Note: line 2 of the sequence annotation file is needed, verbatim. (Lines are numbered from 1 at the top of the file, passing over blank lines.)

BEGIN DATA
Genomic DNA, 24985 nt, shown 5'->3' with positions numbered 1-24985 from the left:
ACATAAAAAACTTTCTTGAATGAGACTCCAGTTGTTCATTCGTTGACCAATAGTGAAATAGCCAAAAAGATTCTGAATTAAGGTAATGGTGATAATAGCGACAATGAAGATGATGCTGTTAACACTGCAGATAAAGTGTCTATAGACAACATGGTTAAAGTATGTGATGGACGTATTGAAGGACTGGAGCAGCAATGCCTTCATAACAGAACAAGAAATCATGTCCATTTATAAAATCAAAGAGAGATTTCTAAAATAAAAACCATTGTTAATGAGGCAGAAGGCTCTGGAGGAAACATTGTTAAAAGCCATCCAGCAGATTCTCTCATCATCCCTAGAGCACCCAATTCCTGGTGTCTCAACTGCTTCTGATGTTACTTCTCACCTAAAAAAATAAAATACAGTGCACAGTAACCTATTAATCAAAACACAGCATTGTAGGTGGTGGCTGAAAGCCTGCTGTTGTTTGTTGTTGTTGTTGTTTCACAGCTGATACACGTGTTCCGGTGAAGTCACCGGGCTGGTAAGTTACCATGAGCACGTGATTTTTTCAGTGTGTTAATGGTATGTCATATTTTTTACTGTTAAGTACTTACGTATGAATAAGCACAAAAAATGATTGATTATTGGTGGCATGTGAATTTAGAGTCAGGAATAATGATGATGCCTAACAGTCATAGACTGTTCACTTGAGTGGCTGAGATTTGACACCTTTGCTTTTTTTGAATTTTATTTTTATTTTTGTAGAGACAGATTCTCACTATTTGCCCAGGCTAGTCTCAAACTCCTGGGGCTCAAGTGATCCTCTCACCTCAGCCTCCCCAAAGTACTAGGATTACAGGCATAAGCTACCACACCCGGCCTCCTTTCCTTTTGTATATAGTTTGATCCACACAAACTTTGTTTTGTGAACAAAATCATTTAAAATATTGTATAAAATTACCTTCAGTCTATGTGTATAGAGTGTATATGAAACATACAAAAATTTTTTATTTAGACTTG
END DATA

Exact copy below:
ACATAAAAAACTTTCTTGAATGAGACTCCAGTTGTTCATTCGTTGACCAATAGTGAAATAGCCAAAAAGATTCTGAATTAAGGTAATGGTGATAATAGCGACAATGAAGATGATGCTGTTAACACTGCAGATAAAGTGTCTATAGACAACATGGTTAAAGTATGTGATGGACGTATTGAAGGACTGGAGCAGCAATGCCTTCATAACAGAACAAGAAATCATGTCCATTTATAAAATCAAAGAGAGATTTCTAAAATAAAAACCATTGTTAATGAGGCAGAAGGCTCTGGAGGAAACATTGTTAAAAGCCATCCAGCAGATTCTCTCATCATCCCTAGAGCACCCAATTCCTGGTGTCTCAACTGCTTCTGATGTTACTTCTCACCTAAAAAAATAAAATACAGTGCACAGTAACCTATTAATCAAAACACAGCATTGTAGGTGGTGGCTGAAAGCCTGCTGTTGTTTGTTGTTGTTGTTGTTTCACAGCTGATACACGTGTTCCGGTGAAGTCACCGGGCTGGTAAGTTACCATGAGCACGTGATTTTTTCAGTGTGTTAATGGTATGTCATATTTTTTACTGTTAAGTACTTACGTATGAATAAGCACAAAAAATGATTGATTATTGGTGGCATGTGAATTTAGAGTCAGGAATAATGATGATGCCTAACAGTCATAGACTGTTCACTTGAGTGGCTGAGATTTGACACCTTTGCTTTTTTTGAATTTTATTTTTATTTTTGTAGAGACAGATTCTCACTATTTGCCCAGGCTAGTCTCAAACTCCTGGGGCTCAAGTGATCCTCTCACCTCAGCCTCCCCAAAGTACTAGGATTACAGGCATAAGCTACCACACCCGGCCTCCTTTCCTTTTGTATATAGTTTGATCCACACAAACTTTGTTTTGTGAACAAAATCATTTAAAATATTGTATAAAATTACCTTCAGTCTATGTGTATAGAGTGTATATGAAACATACAAAAATTTTTTATTTAGACTTG